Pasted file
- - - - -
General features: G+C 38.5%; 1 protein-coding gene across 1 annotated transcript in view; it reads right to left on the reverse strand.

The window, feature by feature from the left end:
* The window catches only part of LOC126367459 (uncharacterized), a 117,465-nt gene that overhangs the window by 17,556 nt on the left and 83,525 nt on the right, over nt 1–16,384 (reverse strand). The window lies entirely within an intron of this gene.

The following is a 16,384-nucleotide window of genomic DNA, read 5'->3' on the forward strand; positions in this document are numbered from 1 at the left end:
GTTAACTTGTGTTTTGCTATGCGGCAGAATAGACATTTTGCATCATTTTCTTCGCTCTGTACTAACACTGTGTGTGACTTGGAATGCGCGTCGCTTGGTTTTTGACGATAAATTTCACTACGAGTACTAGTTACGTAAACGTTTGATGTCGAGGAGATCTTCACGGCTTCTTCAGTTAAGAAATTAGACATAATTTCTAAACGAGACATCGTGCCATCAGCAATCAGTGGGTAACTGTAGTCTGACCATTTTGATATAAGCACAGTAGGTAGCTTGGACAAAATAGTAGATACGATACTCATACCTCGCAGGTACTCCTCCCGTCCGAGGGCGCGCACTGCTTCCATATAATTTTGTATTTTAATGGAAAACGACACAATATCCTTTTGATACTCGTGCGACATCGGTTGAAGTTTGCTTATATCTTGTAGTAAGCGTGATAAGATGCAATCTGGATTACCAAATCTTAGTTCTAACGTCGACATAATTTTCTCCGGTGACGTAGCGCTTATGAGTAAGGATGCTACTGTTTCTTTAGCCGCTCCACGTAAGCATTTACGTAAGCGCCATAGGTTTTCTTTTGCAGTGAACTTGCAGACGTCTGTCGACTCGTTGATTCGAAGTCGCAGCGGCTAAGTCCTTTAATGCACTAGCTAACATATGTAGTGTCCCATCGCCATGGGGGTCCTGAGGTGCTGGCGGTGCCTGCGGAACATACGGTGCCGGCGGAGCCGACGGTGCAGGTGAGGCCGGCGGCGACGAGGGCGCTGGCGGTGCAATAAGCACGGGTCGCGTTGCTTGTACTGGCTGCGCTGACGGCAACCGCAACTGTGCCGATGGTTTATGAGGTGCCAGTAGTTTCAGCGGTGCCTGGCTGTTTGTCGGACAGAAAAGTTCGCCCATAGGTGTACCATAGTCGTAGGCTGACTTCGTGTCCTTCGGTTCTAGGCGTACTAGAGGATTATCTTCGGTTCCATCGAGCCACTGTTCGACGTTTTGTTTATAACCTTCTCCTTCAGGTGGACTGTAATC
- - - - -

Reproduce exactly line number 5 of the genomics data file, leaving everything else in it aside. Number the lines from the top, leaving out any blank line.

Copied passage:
GTTAACTTGTGTTTTGCTATGCGGCAGAATAGACATTTTGCATCATTTTCTTCGCTCTGTACTAACACTGTGTGTGACTTGGAATGCGCGTCGCTTGGTTTTTGACGATAAATTTCACTACGAGTACTAGTTACGTAAACGTTTGATGTCGAGGAGATCTTCACGGCTTCTTCAGTTAAGAAATTAGACATAATTTCTAAACGAGACATCGTGCCATCAGCAATCAGTGGGTAACTGTAGTCTGACCATTTTGATATAAGCACAGTAGGTAGCTTGGACAAAATAGTAGATACGATACTCATACCTCGCAGGTACTCCTCCCGTCCGAGGGCGCGCACTGCTTCCATATAATTTTGTATTTTAATGGAAAACGACACAATATCCTTTTGATACTCGTGCGACATCGGTTGAAGTTTGCTTATATCTTGTAGTAAGCGTGATAAGATGCAATCTGGATTACCAAATCTTAGTTCTAACGTCGACATAATTTTCTCCGGTGACGTAGCGCTTATGAGTAAGGATGCTACTGTTTCTTTAGCCGCTCCACGTAAGCATTTACGTAAGCGCCATAGGTTTTCTTTTGCAGTGAACTTGCAGACGTCTGTCGACTCGTTGATTCGAAGTCGCAGCGGCTAAGTCCTTTAATGCACTAGCTAACATATGTAGTGTCCCATCGCCATGGGGGTCCTGAGGTGCTGGCGGTGCCTGCGGAACATACGGTGCCGGCGGAGCCGACGGTGCAGGTGAGGCCGGCGGCGACGAGGGCGCTGGCGGTGCAATAAGCACGGGTCGCGTTGCTTGTACTGGCTGCGCTGACGGCAACCGCAACTGTGCCGATGGTTTATGAGGTGCCAGTAGTTTCAGCGGTGCCTGGCTGTTTGTCGGACAGAAAAGTTCGCCCATAGGTGTACCATAGTCGTAGGCTGACTTCGTGTCCTTCGGTTCTAGGCGTACTAGAGGATTATCTTCGGTTCCATCGAGCCACTGTTCGACGTTTTGTTTATAACCTTCTCCTTCAGGTGGACTGTAATC